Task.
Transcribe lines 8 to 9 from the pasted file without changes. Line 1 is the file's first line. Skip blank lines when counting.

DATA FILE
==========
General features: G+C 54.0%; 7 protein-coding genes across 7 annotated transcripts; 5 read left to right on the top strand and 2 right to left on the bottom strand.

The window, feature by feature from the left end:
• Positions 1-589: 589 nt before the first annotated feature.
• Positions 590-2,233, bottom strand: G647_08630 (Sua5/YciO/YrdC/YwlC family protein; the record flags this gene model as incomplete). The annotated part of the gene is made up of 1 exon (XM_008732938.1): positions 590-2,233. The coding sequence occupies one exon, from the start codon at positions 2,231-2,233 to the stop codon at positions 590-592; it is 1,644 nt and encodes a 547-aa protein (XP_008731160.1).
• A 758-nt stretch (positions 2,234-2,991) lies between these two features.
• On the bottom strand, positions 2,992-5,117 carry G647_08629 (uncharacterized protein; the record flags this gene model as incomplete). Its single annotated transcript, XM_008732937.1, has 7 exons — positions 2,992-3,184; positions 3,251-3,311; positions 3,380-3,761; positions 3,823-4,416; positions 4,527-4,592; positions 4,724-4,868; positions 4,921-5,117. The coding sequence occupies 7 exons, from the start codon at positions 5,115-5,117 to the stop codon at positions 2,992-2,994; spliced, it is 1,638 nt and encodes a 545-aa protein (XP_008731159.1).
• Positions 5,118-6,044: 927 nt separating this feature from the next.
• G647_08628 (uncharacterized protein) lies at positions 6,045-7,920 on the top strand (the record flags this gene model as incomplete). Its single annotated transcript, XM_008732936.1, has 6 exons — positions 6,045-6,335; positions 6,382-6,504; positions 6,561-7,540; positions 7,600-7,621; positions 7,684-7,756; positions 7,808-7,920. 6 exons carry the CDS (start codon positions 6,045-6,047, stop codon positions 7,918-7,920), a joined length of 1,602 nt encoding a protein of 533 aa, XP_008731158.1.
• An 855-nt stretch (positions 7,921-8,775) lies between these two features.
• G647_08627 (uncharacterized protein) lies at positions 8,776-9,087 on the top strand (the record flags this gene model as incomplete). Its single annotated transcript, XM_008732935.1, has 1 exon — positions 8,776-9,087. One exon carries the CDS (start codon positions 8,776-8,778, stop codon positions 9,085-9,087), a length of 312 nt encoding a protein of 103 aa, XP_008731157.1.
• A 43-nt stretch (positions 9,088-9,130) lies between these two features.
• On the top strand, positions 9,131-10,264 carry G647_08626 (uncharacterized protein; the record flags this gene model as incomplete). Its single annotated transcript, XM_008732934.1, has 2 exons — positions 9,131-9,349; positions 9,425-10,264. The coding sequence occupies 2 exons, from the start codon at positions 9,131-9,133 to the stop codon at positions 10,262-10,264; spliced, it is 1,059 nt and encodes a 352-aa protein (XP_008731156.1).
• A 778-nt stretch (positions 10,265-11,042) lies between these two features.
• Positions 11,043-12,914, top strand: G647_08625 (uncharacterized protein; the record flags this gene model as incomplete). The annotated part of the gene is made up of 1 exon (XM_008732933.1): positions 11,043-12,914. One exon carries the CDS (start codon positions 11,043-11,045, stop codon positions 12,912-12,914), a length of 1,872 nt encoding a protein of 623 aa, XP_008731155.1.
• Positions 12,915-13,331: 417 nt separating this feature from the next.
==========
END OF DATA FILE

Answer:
• G647_08628 (uncharacterized protein) lies at positions 6,045-7,920 on the top strand (the record flags this gene model as incomplete). Its single annotated transcript, XM_008732936.1, has 6 exons — positions 6,045-6,335; positions 6,382-6,504; positions 6,561-7,540; positions 7,600-7,621; positions 7,684-7,756; positions 7,808-7,920. 6 exons carry the CDS (start codon positions 6,045-6,047, stop codon positions 7,918-7,920), a joined length of 1,602 nt encoding a protein of 533 aa, XP_008731158.1.
• An 855-nt stretch (positions 7,921-8,775) lies between these two features.